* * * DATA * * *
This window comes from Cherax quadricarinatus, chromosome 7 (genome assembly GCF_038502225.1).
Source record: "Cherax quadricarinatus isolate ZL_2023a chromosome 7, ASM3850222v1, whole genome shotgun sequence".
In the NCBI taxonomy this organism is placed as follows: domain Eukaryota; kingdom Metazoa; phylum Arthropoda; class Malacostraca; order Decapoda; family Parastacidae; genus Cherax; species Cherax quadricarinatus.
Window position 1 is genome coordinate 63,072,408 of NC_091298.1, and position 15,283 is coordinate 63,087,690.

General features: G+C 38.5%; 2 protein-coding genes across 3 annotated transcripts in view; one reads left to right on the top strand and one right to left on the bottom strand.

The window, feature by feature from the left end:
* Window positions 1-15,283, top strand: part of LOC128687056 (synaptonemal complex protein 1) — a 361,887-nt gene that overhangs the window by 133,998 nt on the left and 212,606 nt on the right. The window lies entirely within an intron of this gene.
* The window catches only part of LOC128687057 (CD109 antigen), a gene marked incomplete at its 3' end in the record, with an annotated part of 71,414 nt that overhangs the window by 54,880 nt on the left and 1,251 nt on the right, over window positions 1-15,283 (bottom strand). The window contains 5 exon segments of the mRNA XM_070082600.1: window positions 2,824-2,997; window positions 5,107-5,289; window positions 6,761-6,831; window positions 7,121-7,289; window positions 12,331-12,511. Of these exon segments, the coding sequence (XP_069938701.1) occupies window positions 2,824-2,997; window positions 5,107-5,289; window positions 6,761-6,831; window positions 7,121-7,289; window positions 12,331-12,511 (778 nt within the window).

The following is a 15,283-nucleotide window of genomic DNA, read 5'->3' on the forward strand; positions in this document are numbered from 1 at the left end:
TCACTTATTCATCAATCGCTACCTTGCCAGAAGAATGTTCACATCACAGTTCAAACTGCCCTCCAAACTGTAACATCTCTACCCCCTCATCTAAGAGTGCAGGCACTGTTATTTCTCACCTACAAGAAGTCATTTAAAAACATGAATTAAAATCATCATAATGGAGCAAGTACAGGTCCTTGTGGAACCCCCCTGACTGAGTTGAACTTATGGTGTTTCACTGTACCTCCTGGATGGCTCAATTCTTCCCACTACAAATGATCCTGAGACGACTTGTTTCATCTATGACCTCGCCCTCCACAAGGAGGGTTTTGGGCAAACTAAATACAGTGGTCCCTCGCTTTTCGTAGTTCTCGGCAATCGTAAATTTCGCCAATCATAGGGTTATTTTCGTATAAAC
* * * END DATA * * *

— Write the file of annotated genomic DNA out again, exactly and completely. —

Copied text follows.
This window comes from Cherax quadricarinatus, chromosome 7 (genome assembly GCF_038502225.1).
Source record: "Cherax quadricarinatus isolate ZL_2023a chromosome 7, ASM3850222v1, whole genome shotgun sequence".
In the NCBI taxonomy this organism is placed as follows: domain Eukaryota; kingdom Metazoa; phylum Arthropoda; class Malacostraca; order Decapoda; family Parastacidae; genus Cherax; species Cherax quadricarinatus.
Window position 1 is genome coordinate 63,072,408 of NC_091298.1, and position 15,283 is coordinate 63,087,690.

General features: G+C 38.5%; 2 protein-coding genes across 3 annotated transcripts in view; one reads left to right on the top strand and one right to left on the bottom strand.

The window, feature by feature from the left end:
* Window positions 1-15,283, top strand: part of LOC128687056 (synaptonemal complex protein 1) — a 361,887-nt gene that overhangs the window by 133,998 nt on the left and 212,606 nt on the right. The window lies entirely within an intron of this gene.
* The window catches only part of LOC128687057 (CD109 antigen), a gene marked incomplete at its 3' end in the record, with an annotated part of 71,414 nt that overhangs the window by 54,880 nt on the left and 1,251 nt on the right, over window positions 1-15,283 (bottom strand). The window contains 5 exon segments of the mRNA XM_070082600.1: window positions 2,824-2,997; window positions 5,107-5,289; window positions 6,761-6,831; window positions 7,121-7,289; window positions 12,331-12,511. Of these exon segments, the coding sequence (XP_069938701.1) occupies window positions 2,824-2,997; window positions 5,107-5,289; window positions 6,761-6,831; window positions 7,121-7,289; window positions 12,331-12,511 (778 nt within the window).

The following is a 15,283-nucleotide window of genomic DNA, read 5'->3' on the forward strand; positions in this document are numbered from 1 at the left end:
TCACTTATTCATCAATCGCTACCTTGCCAGAAGAATGTTCACATCACAGTTCAAACTGCCCTCCAAACTGTAACATCTCTACCCCCTCATCTAAGAGTGCAGGCACTGTTATTTCTCACCTACAAGAAGTCATTTAAAAACATGAATTAAAATCATCATAATGGAGCAAGTACAGGTCCTTGTGGAACCCCCCTGACTGAGTTGAACTTATGGTGTTTCACTGTACCTCCTGGATGGCTCAATTCTTCCCACTACAAATGATCCTGAGACGACTTGTTTCATCTATGACCTCGCCCTCCACAAGGAGGGTTTTGGGCAAACTAAATACAGTGGTCCCTCGCTTTTCGTAGTTCTCGGCAATCGTAAATTTCGCCAATCATAGGGTTATTTTCGTATAAAC